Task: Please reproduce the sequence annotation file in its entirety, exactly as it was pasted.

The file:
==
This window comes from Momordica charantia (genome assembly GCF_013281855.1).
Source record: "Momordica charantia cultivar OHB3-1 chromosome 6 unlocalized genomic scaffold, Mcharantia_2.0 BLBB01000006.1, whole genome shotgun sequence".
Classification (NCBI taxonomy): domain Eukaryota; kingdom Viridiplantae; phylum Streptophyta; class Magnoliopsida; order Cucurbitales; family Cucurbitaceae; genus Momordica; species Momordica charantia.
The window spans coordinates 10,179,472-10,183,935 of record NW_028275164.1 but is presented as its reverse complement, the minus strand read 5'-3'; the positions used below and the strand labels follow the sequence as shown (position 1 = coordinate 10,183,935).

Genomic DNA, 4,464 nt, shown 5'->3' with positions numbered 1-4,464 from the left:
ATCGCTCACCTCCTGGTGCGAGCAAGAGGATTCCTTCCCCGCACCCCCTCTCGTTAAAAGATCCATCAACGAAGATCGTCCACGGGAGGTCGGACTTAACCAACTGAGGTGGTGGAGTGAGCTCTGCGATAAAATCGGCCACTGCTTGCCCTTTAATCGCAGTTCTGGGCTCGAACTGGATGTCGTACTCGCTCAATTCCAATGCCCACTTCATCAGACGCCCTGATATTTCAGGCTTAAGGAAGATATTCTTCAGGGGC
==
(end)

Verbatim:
This window comes from Momordica charantia (genome assembly GCF_013281855.1).
Source record: "Momordica charantia cultivar OHB3-1 chromosome 6 unlocalized genomic scaffold, Mcharantia_2.0 BLBB01000006.1, whole genome shotgun sequence".
Classification (NCBI taxonomy): domain Eukaryota; kingdom Viridiplantae; phylum Streptophyta; class Magnoliopsida; order Cucurbitales; family Cucurbitaceae; genus Momordica; species Momordica charantia.
The window spans coordinates 10,179,472-10,183,935 of record NW_028275164.1 but is presented as its reverse complement, the minus strand read 5'-3'; the positions used below and the strand labels follow the sequence as shown (position 1 = coordinate 10,183,935).

Genomic DNA, 4,464 nt, shown 5'->3' with positions numbered 1-4,464 from the left:
ATCGCTCACCTCCTGGTGCGAGCAAGAGGATTCCTTCCCCGCACCCCCTCTCGTTAAAAGATCCATCAACGAAGATCGTCCACGGGAGGTCGGACTTAACCAACTGAGGTGGTGGAGTGAGCTCTGCGATAAAATCGGCCACTGCTTGCCCTTTAATCGCAGTTCTGGGCTCGAACTGGATGTCGTACTCGCTCAATTCCAATGCCCACTTCATCAGACGCCCTGATATTTCAGGCTTAAGGAAGATATTCTTCAGGGGC